Three weeks after the state ethics commission voted to ask for a special investigation of problems at the agency, no investigator has been appointed because none has officially been requested.
The commission voted Sept. 30 to request what’s known as a special assistant attorney general — typically a private lawyer temporarily given state investigative powers — to conduct an independent probe of the agency. But before Attorney General Sam Olens can do so, the commission must make a formal request. That hasn’t happened, Olens’ office confirmed Monday.
Why not? Good question, say ethics observers who are concerned that the commission’s deliberate pace raises doubts about its commitment to finding the truth.
The commission is vetting candidates to investigate the agency and is also “reviewing and determining the scope and nature of the investigation,” commission vice chairwoman Hillary S. Stringfellow said in a statement.
“Numerous candidates have been and continue to be reviewed and considered to serve in this role,” the statement said. “At such time as the commission has reached a final decision, such decision will be announced.”
Days after the Sept. 30 meeting, commission Chairman Kevin Abernethy told The Atlanta Journal-Constitution that the board was “still working through the precise parameters” of the investigation. ...
.... ...Kerwin Swint, the interim chairman of the department of political science and international affairs at Kennesaw State University, said the commission’s window is closing.
“We’re almost into an election year,” said Swint, a member of the Common Cause Georgia board and a former GOP activist. “I can understand three weeks, but if you give it a month and there’s been no major efforts, I would say time’s up or it’s time for some action.”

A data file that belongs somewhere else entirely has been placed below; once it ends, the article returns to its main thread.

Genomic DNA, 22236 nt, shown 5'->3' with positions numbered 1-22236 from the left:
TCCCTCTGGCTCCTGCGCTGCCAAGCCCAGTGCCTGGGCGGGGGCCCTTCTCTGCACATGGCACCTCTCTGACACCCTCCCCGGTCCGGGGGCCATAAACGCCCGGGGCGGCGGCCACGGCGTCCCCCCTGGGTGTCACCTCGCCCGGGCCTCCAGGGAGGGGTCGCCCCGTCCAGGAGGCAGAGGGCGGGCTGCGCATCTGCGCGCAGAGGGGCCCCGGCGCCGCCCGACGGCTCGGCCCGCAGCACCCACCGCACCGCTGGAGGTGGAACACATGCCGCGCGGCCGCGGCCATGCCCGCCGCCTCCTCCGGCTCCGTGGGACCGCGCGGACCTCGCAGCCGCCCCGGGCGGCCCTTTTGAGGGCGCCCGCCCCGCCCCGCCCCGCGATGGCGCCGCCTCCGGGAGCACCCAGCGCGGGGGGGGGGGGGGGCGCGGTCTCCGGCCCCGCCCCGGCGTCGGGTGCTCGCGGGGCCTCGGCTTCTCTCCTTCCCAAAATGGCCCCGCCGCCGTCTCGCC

A fundraising ban during the legislative session may be broadened or even lifted in the wake of Georgia’s shift to a May 20 federal primary next year, with changes also possible to required campaign disclosures.
David Perdue hopes his business experience will distinguish him among the crowded Republican field running for a U.S. Senate seat. But his boardroom background poses challenges that will test his campaign like no other this election cycle.
He’s known on Wall Street as a turnaround specialist who helps revive brands and reap rewards for investors. But his rivals will try to depict the former Fortune 500 leader as out-of-touch with regular citizens. And he’ll face questions about his business setbacks.
Perdue also will confront the same problem facing Michelle Nunn, the only big-name Democratic contender running for retiring Sen. Saxby Chambliss’ seat: Not since Mack Mattingly’s victory in 1980 has a candidate without public electoral experience won a Senate seat in Georgia.
He’s put together a formidable team of strategists, made up of some people who worked for his famous first cousin, former Gov. Sonny Perdue. But competition looms large from veteran politicians: Reps. Phil Gingrey, Paul Broun and Jack Kingston and former Secretary of State Karen Handel. ... ...
Political analysts say discontent with veteran lawmakers and Perdue’s famous pedigree could help him succeed where others failed. Said Kerwin Swint, a Kennesaw State University political scientist: “He’s an outsider yet his name has so much power to it.”
Expect rivals to portray him as a jet-setting globetrotter with a Sea Island mansion and a checking account sizable enough to float his campaign. And expect Perdue to counter with stories of his Middle Georgia upbringing and homespun wisdom from his 87-year-old mom, the now-retired teacher.